Jean-Claude Juncker, President of the Euro Group and Prime Minister of Luxembourg (not to be confused with Jean-Claude Trichet, President of the ECB) hatched a plan to combine the bonds of all the Eurozone countries into one entity, saying E-bonds would end the crisis

Europe must formulate a strong and systemic response to the crisis, to send a clear message to global markets and European citizens of our political commitment to economic and monetary union, and the irreversibility of the euro.

This can be achieved by launching E-bonds, or European sovereign bonds, issued by a European Debt Agency (EDA) as successor to the current European Financial Stability Facility. Time is of the essence. The European Council could move as early as this month to create such an agency, with a mandate gradually to reach an amount of outstanding paper equivalent to 40 per cent of the gross domestic product of the European Union and of each member state.

Subprime Bundling is No Solution

Junker’s plan is much like the idea of taking subprime loans bundling them together with AA and A loans, putting the mess into one package and stamping the whole thing AAA on the misguided notion (lie) that bundling would make everything safe.

With Junker’s plan, higher rated countries like Germany and France would see their borrowing costs rise, while Ireland, Portugal, and Spain would see their borrowing costs dramatically lower.

Meanwhile as with subprime housing loans, the underlying rot would still be eating away at the core.

Germany Rejects Junker’s Idea

Almost immediately Germany Snubs Pleas to Boost Aid, Sell Joint Bonds

Germany rejected calls to increase the European Union’s 750 billion-euro ($1 trillion) aid fund or introduce joint bond sales, signaling its refusal to bear extra costs to stamp out the debt crisis.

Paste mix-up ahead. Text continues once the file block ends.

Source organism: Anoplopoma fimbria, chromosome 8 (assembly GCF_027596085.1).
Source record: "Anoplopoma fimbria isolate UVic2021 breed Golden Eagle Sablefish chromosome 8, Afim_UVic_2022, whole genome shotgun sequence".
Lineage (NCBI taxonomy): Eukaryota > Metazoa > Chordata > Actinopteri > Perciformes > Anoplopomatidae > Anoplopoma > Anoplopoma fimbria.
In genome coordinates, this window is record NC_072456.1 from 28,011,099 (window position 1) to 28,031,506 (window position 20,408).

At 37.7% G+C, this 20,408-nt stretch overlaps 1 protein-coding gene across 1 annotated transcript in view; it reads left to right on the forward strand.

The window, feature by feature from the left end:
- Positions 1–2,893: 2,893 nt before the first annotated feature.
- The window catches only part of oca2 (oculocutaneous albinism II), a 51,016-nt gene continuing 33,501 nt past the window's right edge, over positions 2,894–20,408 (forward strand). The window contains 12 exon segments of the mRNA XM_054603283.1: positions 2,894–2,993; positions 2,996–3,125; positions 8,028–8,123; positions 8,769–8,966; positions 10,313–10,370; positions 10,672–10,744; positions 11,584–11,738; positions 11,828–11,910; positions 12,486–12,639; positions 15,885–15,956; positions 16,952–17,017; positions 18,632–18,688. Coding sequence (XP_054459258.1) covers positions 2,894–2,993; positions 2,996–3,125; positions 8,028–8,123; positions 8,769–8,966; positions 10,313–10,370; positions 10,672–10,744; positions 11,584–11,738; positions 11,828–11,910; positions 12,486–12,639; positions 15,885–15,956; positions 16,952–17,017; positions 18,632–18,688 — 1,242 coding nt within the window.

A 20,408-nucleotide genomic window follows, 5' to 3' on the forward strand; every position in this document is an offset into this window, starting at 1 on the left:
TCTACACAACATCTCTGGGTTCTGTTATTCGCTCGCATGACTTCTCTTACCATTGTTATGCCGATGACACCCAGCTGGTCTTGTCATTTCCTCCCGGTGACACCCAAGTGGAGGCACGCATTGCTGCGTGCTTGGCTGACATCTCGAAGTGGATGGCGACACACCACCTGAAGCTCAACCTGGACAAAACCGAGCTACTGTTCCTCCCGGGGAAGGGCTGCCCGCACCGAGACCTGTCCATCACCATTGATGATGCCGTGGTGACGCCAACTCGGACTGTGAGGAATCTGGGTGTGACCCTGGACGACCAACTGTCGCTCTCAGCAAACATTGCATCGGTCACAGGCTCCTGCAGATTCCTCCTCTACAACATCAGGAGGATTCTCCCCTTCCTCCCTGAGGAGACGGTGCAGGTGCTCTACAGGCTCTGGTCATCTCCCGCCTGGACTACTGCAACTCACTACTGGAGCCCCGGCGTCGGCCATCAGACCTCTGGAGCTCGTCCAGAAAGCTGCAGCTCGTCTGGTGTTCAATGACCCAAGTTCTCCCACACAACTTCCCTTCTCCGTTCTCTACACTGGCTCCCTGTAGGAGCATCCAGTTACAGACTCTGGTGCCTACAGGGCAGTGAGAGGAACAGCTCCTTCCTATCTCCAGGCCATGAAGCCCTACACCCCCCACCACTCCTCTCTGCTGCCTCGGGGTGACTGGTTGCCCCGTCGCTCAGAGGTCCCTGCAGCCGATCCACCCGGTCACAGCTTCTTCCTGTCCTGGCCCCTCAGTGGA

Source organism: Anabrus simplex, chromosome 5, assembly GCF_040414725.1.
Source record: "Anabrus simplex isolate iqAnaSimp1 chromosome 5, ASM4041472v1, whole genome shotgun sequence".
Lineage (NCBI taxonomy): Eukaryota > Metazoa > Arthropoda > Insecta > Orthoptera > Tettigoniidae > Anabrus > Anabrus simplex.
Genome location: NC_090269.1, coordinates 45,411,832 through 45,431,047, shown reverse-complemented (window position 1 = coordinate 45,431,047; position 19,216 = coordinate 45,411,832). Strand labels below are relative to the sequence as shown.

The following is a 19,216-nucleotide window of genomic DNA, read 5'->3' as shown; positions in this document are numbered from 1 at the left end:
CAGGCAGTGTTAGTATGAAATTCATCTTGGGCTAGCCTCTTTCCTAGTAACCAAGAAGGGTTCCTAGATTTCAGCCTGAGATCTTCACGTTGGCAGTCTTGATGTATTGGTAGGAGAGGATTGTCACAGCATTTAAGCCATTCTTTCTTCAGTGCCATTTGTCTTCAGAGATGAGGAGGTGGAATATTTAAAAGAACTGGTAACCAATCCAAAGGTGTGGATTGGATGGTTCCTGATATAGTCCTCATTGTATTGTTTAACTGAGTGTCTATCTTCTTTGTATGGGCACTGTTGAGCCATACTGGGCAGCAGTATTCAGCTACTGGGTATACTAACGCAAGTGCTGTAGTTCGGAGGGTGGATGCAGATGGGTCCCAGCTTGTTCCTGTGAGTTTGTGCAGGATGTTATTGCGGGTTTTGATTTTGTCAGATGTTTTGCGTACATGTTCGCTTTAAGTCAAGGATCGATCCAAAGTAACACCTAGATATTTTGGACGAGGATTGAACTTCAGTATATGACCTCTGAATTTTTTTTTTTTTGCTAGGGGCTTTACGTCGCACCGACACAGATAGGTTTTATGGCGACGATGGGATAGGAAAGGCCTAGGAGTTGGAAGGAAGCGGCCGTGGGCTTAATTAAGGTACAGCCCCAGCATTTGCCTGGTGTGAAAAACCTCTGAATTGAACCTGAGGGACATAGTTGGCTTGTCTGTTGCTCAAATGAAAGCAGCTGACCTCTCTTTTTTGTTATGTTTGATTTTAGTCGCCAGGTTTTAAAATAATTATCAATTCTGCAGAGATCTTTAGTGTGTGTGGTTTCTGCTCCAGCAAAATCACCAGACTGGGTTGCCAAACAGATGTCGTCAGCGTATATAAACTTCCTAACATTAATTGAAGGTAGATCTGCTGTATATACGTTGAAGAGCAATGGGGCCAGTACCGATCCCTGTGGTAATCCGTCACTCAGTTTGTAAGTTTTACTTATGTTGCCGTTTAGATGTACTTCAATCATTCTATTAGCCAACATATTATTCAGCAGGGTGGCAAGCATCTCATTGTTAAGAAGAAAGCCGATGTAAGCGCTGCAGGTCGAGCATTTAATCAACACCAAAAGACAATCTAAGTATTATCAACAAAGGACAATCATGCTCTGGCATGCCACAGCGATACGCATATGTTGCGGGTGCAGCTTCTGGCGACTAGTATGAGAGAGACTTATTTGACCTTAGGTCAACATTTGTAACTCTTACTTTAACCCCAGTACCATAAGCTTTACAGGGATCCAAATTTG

With European finance ministers gathered in Brussels today for their monthly meeting, German Chancellor Angela Merkel rebuffed pleas from Belgium and central bankers to boost the emergency fund to save countries such as Portugal and Spain from falling prey to speculation.

“Right now I see no need to expand the fund,” Merkel told reporters in Berlin. She said EU treaties bar joint bond sales, which might force up Germany’s borrowing costs, the lowest in the euro area.

France Rejects Junker’s Idea

Junker’s idea is now officially dead as French Back German Rejection of More Aid

German government bonds climbed, snapping a two-day drop, as France backed Germany in refusing to add to the European Union’s 440 billion-euro ($581 billion) rescue fund and rejecting joint euro-area debt securities.

The gains sent 30-year German yields down from the highest in almost seven months. Dutch and Belgian bonds also rose as European Central Bank Governing Council member Nout Wellink yesterday said he doesn’t favor joint bond issuance for the euro region, while the ECB today said emergency liquidity measures will stay “as long as necessary.” Irish bonds were little changed after Fitch Ratings downgraded the nation’s credit.

France backs Germany’s resistance to increasing the size of the European Union bailout fund and to joint euro-area bonds, a French official told reporters today.

Euro bonds are an “implicit transfer of money to other countries,” Wellink, the Dutch central bank chief, told reporters in Frankfurt yesterday. Creating euro bonds would be “a very intransparent way of burden sharing,” he said.

Goldman Sachs, no doubt seeking to peddle more securities, supports the idea of E-Bonds.

Regardless, the idea is dead in the water and neither the ECB nor the EU has addressed what will happen sooner or later: one or more of the group of PIGS, Portugal, Ireland, Greece, Spain will default.

The only solution is a haircut for senior bond-holders and no one but German Chancellor Angela Merkel has been willing to even discuss that idea. Unfortunately, Merkel backed down from that idea under pressure from Jean-Claude Trichet and the ECB.

It may not take long before Irish, Greek, Portuguese, and Spanish yields soar back to new highs given the underlying stress still mounts.

Mike “Mish” Shedlock
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